The Abolitionists and the South, 1831-1861

The Abolitionists and the South, 1831-1861

Stanley Harrold
Copyright Date: 1995
Edition: 1
Pages: 234
https://www.jstor.org/stable/j.ctt130j2tz
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  • Book Info
    The Abolitionists and the South, 1831-1861
    Book Description:

    Within the American antislavery movement, abolitionists were distinct from others in the movement in advocating, on the basis of moral principle, the immediate emancipation of slaves and equal rights for black people. Instead of focusing on the "immediatists" as products of northern culture, as many previous historians have done, Stanley Harrold examines their involvement with antislavery action in the South--particularly in the region that bordered the free states. How, he asks, did antislavery action in the South help shape abolitionist beliefs and policies in the period leading up to the Civil War? Harrold explores the interaction of northern abolitionist, southern white emancipators, and southern black liberators in fostering a continuing antislavery focus on the South, and integrates southern antislavery action into an understanding of abolitionist reform culture. He discusses the impact of abolitionist missionaries, who preached an antislavery gospel to the enslaved as well as to the free. Harrold also offers an assessment of the impact of such activities on the coming of the Civil War and Reconstruction.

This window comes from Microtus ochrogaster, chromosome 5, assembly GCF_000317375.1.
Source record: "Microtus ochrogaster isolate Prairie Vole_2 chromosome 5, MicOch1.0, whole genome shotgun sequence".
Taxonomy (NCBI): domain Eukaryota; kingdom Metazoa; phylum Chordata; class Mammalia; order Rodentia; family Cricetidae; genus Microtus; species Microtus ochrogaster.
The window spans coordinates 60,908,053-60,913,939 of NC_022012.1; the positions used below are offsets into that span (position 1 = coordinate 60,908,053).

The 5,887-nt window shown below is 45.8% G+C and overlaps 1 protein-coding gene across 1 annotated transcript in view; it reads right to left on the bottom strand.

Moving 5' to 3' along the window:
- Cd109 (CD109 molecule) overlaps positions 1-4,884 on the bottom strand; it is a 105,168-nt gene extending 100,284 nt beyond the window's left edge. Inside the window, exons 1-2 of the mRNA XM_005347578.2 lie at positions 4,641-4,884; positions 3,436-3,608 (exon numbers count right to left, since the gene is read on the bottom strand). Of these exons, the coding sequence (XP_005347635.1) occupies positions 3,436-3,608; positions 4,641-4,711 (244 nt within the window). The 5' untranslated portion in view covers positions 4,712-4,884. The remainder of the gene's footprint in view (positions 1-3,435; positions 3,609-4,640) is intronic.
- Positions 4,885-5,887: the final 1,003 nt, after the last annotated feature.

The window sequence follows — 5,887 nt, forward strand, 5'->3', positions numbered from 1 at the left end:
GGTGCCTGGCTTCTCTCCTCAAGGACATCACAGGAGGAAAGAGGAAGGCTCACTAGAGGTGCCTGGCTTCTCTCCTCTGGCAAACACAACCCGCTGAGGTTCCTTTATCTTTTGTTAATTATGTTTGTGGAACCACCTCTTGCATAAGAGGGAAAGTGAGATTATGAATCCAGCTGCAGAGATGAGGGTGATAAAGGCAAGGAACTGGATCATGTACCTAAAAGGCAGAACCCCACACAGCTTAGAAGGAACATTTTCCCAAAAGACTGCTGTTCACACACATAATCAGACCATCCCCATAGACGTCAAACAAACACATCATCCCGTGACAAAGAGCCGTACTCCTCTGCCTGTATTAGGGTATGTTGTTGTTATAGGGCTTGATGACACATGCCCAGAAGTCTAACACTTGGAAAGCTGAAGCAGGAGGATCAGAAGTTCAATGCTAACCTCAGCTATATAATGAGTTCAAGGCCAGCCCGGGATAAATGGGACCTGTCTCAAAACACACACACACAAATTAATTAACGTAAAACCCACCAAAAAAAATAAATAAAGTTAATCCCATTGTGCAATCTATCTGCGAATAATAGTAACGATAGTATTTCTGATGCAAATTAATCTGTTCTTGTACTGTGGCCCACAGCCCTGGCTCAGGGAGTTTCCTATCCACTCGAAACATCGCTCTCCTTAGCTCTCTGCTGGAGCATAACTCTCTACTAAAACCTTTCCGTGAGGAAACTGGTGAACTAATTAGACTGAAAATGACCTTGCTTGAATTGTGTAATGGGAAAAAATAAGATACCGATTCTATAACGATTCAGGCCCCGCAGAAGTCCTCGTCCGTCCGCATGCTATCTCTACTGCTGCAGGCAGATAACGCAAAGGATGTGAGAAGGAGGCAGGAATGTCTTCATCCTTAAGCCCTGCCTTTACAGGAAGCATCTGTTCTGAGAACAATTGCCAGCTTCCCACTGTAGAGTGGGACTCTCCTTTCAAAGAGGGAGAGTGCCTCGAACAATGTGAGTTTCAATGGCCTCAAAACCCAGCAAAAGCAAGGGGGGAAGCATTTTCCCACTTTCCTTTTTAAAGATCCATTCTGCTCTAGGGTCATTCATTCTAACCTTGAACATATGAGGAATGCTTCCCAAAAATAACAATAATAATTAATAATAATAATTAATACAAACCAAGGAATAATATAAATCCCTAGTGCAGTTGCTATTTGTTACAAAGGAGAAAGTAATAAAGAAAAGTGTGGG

eISBN: 978-0-8131-4824-3
    Subjects: History, Sociology

Table of Contents

  1. Front Matter
    (pp. i-iv)
  2. Table of Contents
    (pp. v-v)
  3. Map
    (pp. vi-viii)
  4. ACKNOWLEDGMENTS
    (pp. ix-x)
  5. INTRODUCTION
    (pp. 1-8)

    This is a book about the American antislavery movement, the nation’s most important reform movement of the nineteenth century. The antislavery effort contributed to the coming of the Civil War and affected issues of race in ways that continue to impact American society on the verge of the twenty-first century. Because of its importance, the antislavery movement has inspired countless studies. Many of them focus on the abolitionists—the men and women who were the most outspoken opponents of slavery. The purpose of this book is to clarify the characteristics and role of these individuals by analyzing their involvement in...

  6. Chapter One THE SOUTH IN ANTISLAVERY HISTORY
    (pp. 9-25)

    Now and then during the past century and a half historians have investigated the role of the border slave states in the development of the antislavery movement in nineteenth-century America. The subject is difficult to resist. In the tier of states stretching westward from Delaware to Missouri, northerners and southerners, slaves and free laborers, slaveholders and abolitionists met on what historian Barbara Jeanne Fields calls the “middle ground.” Such a setting, where different economies, politics, cultures, and ethics mingled, has high potential for historical drama. In recent studies focused on the South, Fields, William W. Freehling, and Merton L. Dillon...

  7. Chapter Two AN IMAGE OF A SOUTHERN WHITE EMANCIPATOR
    (pp. 26-44)

    In 1857 Hiram Foote was a twenty-five-year veteran in the antislavery cause. He had lectured against slavery in New York, Ohio, Illinois, and Wisconsin. But to his mind none of his efforts measured up to those of William S. Bailey, an obscure opponent of slavery who, with the aid of his family, published an abolitionist newspaper in the slaveholding commonwealth of Kentucky. Foote pictured the Baileys, “father, mother and children, even the little ones, toiling amid obloquy, reproach, and savage foes, to redeem their noble State from the dreadful sin and curse of slavery! Mortgaging the homestead, working till midnight...

  8. Chapter Three AN IMAGE OF A SOUTHERN BLACK LIBERATOR
    (pp. 45-63)